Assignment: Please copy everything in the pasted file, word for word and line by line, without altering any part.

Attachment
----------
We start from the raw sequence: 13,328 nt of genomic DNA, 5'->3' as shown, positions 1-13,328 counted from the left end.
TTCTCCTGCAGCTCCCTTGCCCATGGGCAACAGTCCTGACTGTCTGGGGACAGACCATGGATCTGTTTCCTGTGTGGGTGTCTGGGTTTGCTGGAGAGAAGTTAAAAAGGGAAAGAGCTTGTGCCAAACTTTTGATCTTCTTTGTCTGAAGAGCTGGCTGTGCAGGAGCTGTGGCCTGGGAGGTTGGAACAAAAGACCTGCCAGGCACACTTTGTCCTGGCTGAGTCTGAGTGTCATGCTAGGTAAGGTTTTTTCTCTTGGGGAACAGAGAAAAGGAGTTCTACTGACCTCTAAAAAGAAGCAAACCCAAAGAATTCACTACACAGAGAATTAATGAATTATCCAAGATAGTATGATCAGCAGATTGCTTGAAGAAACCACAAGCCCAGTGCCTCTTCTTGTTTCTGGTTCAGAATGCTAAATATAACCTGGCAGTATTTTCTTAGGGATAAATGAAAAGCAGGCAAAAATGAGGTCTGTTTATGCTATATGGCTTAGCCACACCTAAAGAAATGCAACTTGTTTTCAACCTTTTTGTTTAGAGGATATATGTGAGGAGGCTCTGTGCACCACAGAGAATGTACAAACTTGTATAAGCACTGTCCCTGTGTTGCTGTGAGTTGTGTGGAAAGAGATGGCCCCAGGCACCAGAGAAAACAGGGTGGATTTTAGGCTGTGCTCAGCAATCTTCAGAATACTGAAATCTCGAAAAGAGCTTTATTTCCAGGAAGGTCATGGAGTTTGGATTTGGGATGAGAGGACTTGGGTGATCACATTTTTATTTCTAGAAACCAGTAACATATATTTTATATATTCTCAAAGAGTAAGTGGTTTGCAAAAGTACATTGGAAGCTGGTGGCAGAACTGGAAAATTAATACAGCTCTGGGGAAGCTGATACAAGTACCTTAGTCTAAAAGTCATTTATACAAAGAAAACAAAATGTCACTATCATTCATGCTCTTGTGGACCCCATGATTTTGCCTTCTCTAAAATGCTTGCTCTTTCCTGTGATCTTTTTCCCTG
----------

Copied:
We start from the raw sequence: 13,328 nt of genomic DNA, 5'->3' as shown, positions 1-13,328 counted from the left end.
TTCTCCTGCAGCTCCCTTGCCCATGGGCAACAGTCCTGACTGTCTGGGGACAGACCATGGATCTGTTTCCTGTGTGGGTGTCTGGGTTTGCTGGAGAGAAGTTAAAAAGGGAAAGAGCTTGTGCCAAACTTTTGATCTTCTTTGTCTGAAGAGCTGGCTGTGCAGGAGCTGTGGCCTGGGAGGTTGGAACAAAAGACCTGCCAGGCACACTTTGTCCTGGCTGAGTCTGAGTGTCATGCTAGGTAAGGTTTTTTCTCTTGGGGAACAGAGAAAAGGAGTTCTACTGACCTCTAAAAAGAAGCAAACCCAAAGAATTCACTACACAGAGAATTAATGAATTATCCAAGATAGTATGATCAGCAGATTGCTTGAAGAAACCACAAGCCCAGTGCCTCTTCTTGTTTCTGGTTCAGAATGCTAAATATAACCTGGCAGTATTTTCTTAGGGATAAATGAAAAGCAGGCAAAAATGAGGTCTGTTTATGCTATATGGCTTAGCCACACCTAAAGAAATGCAACTTGTTTTCAACCTTTTTGTTTAGAGGATATATGTGAGGAGGCTCTGTGCACCACAGAGAATGTACAAACTTGTATAAGCACTGTCCCTGTGTTGCTGTGAGTTGTGTGGAAAGAGATGGCCCCAGGCACCAGAGAAAACAGGGTGGATTTTAGGCTGTGCTCAGCAATCTTCAGAATACTGAAATCTCGAAAAGAGCTTTATTTCCAGGAAGGTCATGGAGTTTGGATTTGGGATGAGAGGACTTGGGTGATCACATTTTTATTTCTAGAAACCAGTAACATATATTTTATATATTCTCAAAGAGTAAGTGGTTTGCAAAAGTACATTGGAAGCTGGTGGCAGAACTGGAAAATTAATACAGCTCTGGGGAAGCTGATACAAGTACCTTAGTCTAAAAGTCATTTATACAAAGAAAACAAAATGTCACTATCATTCATGCTCTTGTGGACCCCATGATTTTGCCTTCTCTAAAATGCTTGCTCTTTCCTGTGATCTTTTTCCCTG